MFAT refuses to front up about Vietnam aid

From Checkpoint, 6:14 pm on 6 July 2018

The Ministry of Foreign Affairs and Trade (MFAT) is refusing to be interviewed about a $2.8 million aid project it funds in Vietnam.

Earlier this year, Checkpoint travelled to central Vietnam to visit the Ethnic Minority Economic Empowerment (EMEE) Project, a collaboration with World Vision New Zealand which MFAT has provided more than $2.1 million in funding for. 

The project started in April 2015 and is due to run until September 2020 - Checkpoint visited to report on what that money is paying for and how successful the project, two thirds complete, has been so far.

The EMEE project is three percent of New Zealand's total aid programme in South East Asia -$64 million - and targets ethnic minority households in Huong Hoa in the Quang Tri province, providing coffee, ginger and cassava farmers with training and support - sustainable, organic ways to farm - and linking them to markets.

The mountainous region is one of poorest areas in Vietnam. In some villages more than 85 per cent of people live below the poverty line, which means they're earning around $US1 per day, and the child malnutrition rate in every district in the province is more than 30 percent. 

The director of World Vision Vietnam, Tran Thu Huyen, who was born in Vietnam, said the area was the poorest she had ever seen.

"We help them to work as producer groups so they can save costs on the inputs, gain higher prices when they buy and sell as a group, and link them to buyers and coffee companies so they can ensure [a good] price and can support one another when the price fluctuates," Ms Huyen said.

The programme focuses on coffee, ginger and cassava farmers, providing them with training and support - sustainable, organic ways to farm.

It is a ‘teach a man to fish feed him for a lifetime’ type project, rather than simply injecting $2.8 million of cash into the area.

World Vision said it was very pleased with current progress, as lifting people out of poverty could not be done in just three years: “The starting point is very, very poor, so for us the change is very, very significant,” Ms Huyen said.

The project is a ‘teach a man to fish feed him for a lifetime’ type project, rather than simply injecting $2.8 million of cash into the area.

The project is a ‘teach a man to fish feed him for a lifetime’ type project, rather than simply injecting $2.8 million of cash into the area. Photo: RNZ / Zac Fleming

But MFAT has refused repeated interview requests to talk about the project and given no explanation why, despite embassy staff in Hanoi advising they would not comment because MFAT staff back in New Zealand would be interviewed.

MFAT provided only a statement attributable to an unnamed spokesperson: "We expect that this activity contributes to strengthening our relationship with Vietnam," it said.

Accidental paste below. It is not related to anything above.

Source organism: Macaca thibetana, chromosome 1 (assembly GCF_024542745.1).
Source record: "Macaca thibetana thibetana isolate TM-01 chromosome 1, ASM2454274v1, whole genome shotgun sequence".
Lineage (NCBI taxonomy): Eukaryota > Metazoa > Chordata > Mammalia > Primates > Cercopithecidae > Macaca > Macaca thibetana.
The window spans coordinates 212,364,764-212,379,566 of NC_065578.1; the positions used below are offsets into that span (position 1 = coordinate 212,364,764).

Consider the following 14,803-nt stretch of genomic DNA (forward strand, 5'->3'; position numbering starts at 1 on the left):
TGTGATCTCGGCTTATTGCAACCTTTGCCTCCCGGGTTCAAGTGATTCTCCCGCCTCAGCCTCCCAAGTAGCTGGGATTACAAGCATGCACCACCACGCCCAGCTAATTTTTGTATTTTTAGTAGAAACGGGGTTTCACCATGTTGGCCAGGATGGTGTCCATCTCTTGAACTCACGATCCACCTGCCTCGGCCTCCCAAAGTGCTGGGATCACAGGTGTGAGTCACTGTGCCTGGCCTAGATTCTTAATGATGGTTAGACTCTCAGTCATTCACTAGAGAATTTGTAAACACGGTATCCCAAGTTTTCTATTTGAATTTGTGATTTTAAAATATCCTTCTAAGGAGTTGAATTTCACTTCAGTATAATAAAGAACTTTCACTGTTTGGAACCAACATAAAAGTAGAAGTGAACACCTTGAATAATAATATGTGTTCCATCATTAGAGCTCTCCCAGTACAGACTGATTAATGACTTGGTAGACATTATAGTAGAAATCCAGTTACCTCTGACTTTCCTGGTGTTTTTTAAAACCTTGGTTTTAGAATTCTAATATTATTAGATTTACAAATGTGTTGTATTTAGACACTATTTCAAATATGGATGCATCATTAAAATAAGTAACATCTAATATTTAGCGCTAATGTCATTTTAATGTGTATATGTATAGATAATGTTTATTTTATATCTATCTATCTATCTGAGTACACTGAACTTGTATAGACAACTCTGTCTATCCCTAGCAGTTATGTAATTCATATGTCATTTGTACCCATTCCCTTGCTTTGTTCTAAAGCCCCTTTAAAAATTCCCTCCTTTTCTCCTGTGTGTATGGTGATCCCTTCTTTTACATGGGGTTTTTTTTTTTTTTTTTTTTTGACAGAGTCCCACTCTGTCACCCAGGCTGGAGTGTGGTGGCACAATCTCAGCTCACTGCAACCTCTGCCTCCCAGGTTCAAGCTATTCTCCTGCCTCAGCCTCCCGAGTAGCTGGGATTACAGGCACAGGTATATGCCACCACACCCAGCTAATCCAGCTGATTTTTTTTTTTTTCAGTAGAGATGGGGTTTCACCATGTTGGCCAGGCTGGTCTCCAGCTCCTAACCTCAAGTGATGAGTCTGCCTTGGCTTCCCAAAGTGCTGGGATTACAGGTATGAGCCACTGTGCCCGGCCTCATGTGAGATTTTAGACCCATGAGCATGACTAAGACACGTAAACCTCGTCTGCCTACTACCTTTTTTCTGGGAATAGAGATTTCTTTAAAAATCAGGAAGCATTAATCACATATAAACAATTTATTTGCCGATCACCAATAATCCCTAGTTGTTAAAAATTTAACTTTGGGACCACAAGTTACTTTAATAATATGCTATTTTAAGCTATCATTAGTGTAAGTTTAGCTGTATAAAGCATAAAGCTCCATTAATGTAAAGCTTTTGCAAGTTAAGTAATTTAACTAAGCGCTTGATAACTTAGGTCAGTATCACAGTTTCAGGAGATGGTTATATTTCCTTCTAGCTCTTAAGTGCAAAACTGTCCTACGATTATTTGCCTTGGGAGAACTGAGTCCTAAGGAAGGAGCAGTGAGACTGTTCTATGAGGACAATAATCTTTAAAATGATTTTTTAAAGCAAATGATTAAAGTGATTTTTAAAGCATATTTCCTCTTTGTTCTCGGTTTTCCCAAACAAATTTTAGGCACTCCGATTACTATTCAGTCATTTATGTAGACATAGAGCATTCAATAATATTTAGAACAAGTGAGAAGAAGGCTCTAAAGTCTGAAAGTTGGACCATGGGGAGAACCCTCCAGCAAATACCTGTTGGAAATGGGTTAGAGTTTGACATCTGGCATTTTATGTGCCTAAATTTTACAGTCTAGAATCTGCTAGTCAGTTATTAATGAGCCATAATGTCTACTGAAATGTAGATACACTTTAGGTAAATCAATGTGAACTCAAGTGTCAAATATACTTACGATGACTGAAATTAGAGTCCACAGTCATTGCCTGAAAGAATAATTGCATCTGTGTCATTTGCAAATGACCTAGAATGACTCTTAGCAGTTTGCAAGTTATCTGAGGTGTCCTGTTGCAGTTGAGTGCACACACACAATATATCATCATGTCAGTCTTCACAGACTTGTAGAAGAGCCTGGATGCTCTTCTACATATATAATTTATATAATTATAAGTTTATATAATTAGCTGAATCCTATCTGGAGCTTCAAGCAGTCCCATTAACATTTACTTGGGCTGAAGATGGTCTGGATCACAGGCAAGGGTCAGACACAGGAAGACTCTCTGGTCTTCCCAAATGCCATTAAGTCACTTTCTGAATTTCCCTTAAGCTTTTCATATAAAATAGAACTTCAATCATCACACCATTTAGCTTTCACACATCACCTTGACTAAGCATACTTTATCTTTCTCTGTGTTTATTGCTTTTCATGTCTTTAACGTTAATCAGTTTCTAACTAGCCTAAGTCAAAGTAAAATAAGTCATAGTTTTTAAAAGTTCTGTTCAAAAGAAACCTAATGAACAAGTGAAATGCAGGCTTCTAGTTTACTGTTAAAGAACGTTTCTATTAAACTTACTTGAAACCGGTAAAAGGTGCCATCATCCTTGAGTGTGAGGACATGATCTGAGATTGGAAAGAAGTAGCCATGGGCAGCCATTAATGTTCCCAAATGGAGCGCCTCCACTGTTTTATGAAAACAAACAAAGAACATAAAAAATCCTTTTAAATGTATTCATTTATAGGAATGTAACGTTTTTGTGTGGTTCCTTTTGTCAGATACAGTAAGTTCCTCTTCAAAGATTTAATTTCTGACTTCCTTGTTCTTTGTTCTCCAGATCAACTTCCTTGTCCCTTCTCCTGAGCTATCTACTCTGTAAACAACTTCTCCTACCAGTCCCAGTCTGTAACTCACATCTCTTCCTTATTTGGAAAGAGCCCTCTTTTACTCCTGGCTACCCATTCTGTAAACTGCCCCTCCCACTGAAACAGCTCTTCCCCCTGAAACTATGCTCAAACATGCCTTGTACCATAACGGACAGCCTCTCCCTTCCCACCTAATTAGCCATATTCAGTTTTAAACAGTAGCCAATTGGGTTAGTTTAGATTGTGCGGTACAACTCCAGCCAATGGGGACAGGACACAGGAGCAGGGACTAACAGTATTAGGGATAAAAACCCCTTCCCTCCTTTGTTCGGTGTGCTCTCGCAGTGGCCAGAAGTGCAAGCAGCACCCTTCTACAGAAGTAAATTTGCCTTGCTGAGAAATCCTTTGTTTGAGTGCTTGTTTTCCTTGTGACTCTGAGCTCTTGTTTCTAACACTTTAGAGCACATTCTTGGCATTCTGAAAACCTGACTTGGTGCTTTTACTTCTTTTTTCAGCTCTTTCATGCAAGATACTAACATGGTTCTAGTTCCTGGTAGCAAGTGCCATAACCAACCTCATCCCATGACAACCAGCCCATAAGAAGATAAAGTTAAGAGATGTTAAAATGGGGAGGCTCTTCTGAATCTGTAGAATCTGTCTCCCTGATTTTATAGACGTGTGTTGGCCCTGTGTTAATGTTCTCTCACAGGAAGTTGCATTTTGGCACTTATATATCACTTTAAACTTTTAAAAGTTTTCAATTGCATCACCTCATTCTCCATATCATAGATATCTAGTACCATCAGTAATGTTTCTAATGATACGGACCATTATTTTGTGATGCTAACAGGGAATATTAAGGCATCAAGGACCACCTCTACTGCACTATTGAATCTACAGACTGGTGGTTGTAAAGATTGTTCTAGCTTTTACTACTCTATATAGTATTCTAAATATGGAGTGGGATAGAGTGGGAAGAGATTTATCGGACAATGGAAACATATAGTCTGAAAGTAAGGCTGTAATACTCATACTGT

"The project's goal is to improve the economic well-being of poor ethnic minority households with children. In the long term, the intended outcome is increased income and productive assets for producer households."

But after three years World Vision said nearly a third of the 483 coffee farmers in the EMEE project had not seen any increase in yield or revenue, and MFAT was not able to provide any reports that outlined progress - though it did say it "undertakes quality assurance processes".

For the 71 percent of households that did see an increase in yield and revenue, World Vision NZ said they "registered a revenue increase ranging from $395 in 2016 to $1000 in 2017" while some exceptional cases saw increases of "$3000 in 2016  to $30,000 in 2017."

While a revenue increase from $395 to $1000 may not be significant in New Zealand standards, such an increase for a farmer in Huong Hoa would see them no longer classed as living at the poverty line. 

The MFAT spokesperson continued: "There is evidence of progress with 52 producer groups formed, 1200 people trained, and 34 producer groups are now linked to buyers."

"The establishment of savings groups have also contributed to the increase participation of ethnic minority women in the project, introducing a habit of saving in the communities," MFAT said.

"We expect to see sustained income increases and the percentage of households able to provide well for their children at the end of the project. 

"The New Zealand Aid Programme supports longer term projects as it takes time to enable the poorest to make sustained progress."

MFAT said any future funding beyond 2020 "would depend on in the first instance whether the community identified if any further assistance was required".

"There would then be an opportunity to discuss with World Vision NZ and MFAT whether further New Zealand funding was appropriate."

Zac Fleming travelled to Vietnam and visited the EMEE project courtesy of the Asia New Zealand Foundation.